Monday, March 18, 2024

Stevie Nicks Extends 2024 Tour to include UK, Ireland and Europe Dates



Stevie Nicks has extended her 2024 summer tour to include shows in the UK and Ireland. The announcement comes following news of her upcoming performance in London for the BST Hyde Park series later this summer.

The additional shows begin with a performance in Ireland, where Nicks will headline at Dublin's 3Arena on July 3, followed by a show at Glasgow's OVO Hydro Arena on July 6.

Afterward, she will perform at Manchester's new Co-op Live arena on July 9, just days before her highly anticipated London performance.

Following the UK and Ireland leg, Nicks will continue her tour with dates in Europe, including performances in Antwerp on July 16 and Amsterdam on July 19.

Tickets for these shows will be available for purchase starting this Friday, March 22, at noon. Fans can also access pre-sale options starting Wednesday, March 20, at the same time.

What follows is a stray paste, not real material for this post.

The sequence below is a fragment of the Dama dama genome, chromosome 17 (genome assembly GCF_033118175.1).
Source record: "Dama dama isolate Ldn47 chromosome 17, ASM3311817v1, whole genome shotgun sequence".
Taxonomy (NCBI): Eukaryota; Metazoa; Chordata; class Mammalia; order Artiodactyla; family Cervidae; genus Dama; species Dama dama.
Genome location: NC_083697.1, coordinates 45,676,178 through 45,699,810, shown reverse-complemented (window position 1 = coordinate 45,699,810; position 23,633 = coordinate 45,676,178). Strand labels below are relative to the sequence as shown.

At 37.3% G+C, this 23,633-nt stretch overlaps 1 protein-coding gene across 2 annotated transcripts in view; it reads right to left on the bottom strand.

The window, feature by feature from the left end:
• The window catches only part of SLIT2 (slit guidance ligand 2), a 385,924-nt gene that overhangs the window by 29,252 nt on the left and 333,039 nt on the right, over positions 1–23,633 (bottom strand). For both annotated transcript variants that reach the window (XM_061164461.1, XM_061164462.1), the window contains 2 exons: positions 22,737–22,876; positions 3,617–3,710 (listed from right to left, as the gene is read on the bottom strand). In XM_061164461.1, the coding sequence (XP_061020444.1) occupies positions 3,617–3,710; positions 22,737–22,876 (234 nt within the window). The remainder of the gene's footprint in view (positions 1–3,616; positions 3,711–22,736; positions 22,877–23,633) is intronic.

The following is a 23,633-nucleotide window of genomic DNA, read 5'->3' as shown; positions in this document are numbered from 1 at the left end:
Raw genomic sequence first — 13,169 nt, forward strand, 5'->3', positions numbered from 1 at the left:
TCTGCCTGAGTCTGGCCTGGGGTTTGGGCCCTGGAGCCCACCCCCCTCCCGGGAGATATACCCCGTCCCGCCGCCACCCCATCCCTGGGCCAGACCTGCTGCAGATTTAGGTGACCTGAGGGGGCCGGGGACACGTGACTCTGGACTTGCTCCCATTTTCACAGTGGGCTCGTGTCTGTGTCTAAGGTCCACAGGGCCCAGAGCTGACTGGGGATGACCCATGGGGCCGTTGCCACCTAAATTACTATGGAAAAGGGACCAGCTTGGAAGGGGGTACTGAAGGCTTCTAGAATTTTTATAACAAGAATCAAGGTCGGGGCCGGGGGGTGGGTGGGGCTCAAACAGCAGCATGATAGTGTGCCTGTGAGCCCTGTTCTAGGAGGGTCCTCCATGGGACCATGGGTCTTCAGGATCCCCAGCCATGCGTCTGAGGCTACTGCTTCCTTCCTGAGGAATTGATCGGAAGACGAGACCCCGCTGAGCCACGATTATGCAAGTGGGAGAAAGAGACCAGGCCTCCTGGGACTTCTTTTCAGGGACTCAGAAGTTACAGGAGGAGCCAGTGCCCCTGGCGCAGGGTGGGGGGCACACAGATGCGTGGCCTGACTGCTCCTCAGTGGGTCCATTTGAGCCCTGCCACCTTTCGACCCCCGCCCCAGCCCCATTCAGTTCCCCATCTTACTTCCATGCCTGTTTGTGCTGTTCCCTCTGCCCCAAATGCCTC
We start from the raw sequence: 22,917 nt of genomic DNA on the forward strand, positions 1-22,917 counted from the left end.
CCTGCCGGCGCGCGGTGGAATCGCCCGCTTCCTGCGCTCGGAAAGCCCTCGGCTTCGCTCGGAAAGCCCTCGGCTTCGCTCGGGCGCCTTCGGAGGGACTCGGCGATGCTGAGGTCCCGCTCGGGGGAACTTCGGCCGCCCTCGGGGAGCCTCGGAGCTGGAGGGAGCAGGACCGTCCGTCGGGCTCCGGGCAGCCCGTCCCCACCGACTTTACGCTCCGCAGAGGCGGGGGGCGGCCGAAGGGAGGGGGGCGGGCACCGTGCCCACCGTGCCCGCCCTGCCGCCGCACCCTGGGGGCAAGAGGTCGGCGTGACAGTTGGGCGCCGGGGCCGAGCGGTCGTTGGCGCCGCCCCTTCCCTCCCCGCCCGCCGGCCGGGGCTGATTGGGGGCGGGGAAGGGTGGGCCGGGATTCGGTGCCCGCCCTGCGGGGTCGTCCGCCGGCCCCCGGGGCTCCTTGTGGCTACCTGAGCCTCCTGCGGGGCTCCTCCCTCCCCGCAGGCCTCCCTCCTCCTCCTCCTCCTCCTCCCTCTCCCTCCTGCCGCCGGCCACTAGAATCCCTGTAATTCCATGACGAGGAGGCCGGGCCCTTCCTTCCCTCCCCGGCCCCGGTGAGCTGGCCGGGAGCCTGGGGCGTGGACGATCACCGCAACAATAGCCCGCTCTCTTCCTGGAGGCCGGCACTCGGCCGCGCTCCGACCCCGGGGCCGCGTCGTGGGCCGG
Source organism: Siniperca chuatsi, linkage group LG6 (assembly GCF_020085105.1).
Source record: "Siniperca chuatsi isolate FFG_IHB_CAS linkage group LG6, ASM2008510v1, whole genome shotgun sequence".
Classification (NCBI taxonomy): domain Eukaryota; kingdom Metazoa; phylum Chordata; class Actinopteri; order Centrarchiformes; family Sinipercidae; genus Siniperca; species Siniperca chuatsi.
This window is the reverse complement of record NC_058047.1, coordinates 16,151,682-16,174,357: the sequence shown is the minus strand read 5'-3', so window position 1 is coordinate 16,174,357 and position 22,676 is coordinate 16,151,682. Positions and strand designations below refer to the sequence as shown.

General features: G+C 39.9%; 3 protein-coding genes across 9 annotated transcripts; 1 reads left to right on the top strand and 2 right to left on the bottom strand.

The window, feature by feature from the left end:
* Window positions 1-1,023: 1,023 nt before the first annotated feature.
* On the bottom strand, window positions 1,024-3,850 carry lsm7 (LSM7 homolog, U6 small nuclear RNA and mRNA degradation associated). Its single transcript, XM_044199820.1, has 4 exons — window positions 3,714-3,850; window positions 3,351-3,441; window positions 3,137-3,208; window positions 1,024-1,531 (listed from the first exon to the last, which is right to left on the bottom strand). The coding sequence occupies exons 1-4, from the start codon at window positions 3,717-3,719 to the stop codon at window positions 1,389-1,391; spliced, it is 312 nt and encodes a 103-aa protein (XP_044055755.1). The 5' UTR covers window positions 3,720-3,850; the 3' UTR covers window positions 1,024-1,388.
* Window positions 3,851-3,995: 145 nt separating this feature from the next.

Stevie Nicks 2024 UK and European tour dates:

July 3 - 3Arena, Dublin
July 6 - OVO Hydro Arena, Glasgow
July 9 - Co-op Live, Manchester
July 12 - BST Hyde Park, London
July 16 - Sportpaleis, Antwerp (Belgium)
July 19 - Ziggo Dome, Amsterdam (Netherlands)

Ticket information at StevieNicksOfficial.com

Friday, March 15, 2024

Fleetwood Mac's “Dreams” reappears on this week’s Streaming Songs chart.

Fleetwood Mac’s ‘Dreams’ Is A Streaming Hit All Over Again
Hugh McIntyre - Senior Contributor



Fleetwood Mac’s heyday was long before the streaming era. Unlike many of their peers, the pop-rock band has been able to somehow find an audience with younger listeners, who make up a large share of users on streaming platforms. Their albums and singles continuously rack up millions upon millions of plays–and their catalog is still selling, as well.